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Translating between Species

The emergence of species within evolution provides for ecology where differentiation is valued. Species branch off, isolating and defining themselves as different from their predecessors. This is not only true for species in biology. It is a process visible in culture, and in academia. Each field of academia is a self contained species, with individuals sharing a common biology and society of existence. Each species and culture must coexist. Exclusivity between subjects is not possible or even viable. Symbiosis is a mutually beneficial existence; all species exist within an ecosystem. Species exist in a web of interconnectivity which sustains them and the whole. Abandoning connections with others leaves a species, or academic field, dangerously isolated. Interaction, and therefore intercommunication, is essential for the different species to successful survive.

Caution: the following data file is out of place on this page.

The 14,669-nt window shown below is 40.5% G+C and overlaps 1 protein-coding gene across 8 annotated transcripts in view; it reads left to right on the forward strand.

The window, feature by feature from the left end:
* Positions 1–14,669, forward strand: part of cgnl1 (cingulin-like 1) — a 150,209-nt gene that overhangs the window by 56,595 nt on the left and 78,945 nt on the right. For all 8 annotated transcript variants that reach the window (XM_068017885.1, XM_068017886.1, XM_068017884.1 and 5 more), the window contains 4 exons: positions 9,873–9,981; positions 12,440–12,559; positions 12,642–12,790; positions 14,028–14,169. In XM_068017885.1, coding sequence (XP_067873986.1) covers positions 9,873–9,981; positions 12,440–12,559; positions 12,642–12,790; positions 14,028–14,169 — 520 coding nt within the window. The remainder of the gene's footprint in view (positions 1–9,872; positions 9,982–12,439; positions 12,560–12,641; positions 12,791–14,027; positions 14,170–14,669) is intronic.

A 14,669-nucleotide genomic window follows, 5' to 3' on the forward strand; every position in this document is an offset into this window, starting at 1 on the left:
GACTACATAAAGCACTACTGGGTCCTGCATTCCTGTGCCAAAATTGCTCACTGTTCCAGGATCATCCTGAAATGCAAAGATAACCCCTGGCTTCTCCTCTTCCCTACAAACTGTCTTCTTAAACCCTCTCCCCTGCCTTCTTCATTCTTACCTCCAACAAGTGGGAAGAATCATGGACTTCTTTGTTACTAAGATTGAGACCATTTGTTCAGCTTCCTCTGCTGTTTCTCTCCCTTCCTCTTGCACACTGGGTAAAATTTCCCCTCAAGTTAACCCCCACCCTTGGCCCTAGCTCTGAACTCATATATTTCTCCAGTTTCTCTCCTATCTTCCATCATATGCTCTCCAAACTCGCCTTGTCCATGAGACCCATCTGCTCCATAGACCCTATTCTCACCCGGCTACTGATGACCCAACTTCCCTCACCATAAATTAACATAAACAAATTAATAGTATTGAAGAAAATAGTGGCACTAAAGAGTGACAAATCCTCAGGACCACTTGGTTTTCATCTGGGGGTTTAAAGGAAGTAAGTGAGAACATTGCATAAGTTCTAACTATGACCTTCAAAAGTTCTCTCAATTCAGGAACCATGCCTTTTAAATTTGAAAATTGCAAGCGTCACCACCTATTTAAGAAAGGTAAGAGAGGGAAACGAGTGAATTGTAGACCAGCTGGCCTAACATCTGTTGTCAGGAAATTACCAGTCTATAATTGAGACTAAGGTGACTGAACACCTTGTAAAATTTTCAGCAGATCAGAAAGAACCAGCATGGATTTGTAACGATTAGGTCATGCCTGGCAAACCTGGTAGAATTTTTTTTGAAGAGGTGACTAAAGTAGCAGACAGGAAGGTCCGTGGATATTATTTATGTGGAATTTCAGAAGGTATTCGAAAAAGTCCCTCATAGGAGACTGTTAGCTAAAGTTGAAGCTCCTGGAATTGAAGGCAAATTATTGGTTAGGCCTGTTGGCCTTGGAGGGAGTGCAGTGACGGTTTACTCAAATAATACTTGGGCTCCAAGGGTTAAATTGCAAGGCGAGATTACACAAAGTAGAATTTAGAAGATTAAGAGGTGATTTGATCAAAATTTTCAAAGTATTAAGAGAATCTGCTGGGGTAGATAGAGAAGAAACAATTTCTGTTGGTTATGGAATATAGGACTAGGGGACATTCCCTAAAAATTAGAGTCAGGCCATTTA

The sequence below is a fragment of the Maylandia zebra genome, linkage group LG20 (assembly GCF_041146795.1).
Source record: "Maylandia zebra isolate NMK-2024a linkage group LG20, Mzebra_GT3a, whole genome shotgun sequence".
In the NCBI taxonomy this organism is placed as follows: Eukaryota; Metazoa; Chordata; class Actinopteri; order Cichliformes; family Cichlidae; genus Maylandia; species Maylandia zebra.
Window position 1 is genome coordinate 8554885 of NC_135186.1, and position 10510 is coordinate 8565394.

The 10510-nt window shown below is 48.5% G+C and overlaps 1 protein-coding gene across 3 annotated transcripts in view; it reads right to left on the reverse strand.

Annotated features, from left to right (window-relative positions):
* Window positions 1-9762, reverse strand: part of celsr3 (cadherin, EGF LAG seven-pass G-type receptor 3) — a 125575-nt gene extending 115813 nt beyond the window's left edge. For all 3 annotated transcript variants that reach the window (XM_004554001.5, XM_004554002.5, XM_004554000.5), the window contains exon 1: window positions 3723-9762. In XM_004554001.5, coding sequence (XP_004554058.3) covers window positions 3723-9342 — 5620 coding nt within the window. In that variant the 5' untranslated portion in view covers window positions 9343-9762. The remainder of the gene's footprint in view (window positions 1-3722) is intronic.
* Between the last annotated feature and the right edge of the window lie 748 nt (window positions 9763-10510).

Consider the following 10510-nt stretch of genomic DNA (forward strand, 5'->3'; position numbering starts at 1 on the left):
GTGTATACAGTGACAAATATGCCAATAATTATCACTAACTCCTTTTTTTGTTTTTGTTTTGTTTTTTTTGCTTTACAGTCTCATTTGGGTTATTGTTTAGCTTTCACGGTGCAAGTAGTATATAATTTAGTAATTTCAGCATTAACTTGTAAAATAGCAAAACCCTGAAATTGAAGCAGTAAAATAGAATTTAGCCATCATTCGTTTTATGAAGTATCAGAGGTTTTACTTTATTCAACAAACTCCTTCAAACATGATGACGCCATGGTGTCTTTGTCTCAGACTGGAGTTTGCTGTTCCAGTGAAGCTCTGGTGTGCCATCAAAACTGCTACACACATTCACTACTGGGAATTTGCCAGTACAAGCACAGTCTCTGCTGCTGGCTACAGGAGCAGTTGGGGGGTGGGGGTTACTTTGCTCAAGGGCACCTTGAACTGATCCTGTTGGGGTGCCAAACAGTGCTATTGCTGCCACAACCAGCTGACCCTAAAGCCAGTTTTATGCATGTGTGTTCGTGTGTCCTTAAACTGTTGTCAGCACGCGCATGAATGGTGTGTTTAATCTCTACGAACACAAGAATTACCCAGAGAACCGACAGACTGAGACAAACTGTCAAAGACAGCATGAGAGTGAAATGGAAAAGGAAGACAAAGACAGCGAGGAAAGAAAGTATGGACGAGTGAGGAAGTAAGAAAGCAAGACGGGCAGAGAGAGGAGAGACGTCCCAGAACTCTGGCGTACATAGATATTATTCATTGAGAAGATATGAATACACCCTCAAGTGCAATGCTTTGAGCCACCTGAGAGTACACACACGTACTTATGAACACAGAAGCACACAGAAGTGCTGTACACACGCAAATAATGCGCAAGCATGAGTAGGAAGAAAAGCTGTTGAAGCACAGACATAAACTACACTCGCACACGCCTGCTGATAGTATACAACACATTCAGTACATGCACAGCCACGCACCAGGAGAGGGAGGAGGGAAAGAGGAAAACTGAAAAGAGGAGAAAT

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Cracks in the “Crack”: the Limits of Humanity

We begin with the postulate of the “crack”1 in thinking about science. Each individual brings a different interpretation to a range of observations. In the world of cracks, each new perspective is valuable because it provides an alternative to the current theories, and allows for the growth of being “less wrong.” Individual subjectivity is necessary in this process, unlike traditional science where objectivity is lauded. Despite conventions of avoiding first person pronouns and attempting to remove the individual element, subjectivity is becoming more accepted in the scientific community. For example, the use of personal pronouns2 is being accepted as useful in helping people understand science not as the discipline of textbooks, but an organic body of knowledge. This enables us to expand the range of understanding which we have over our environment.

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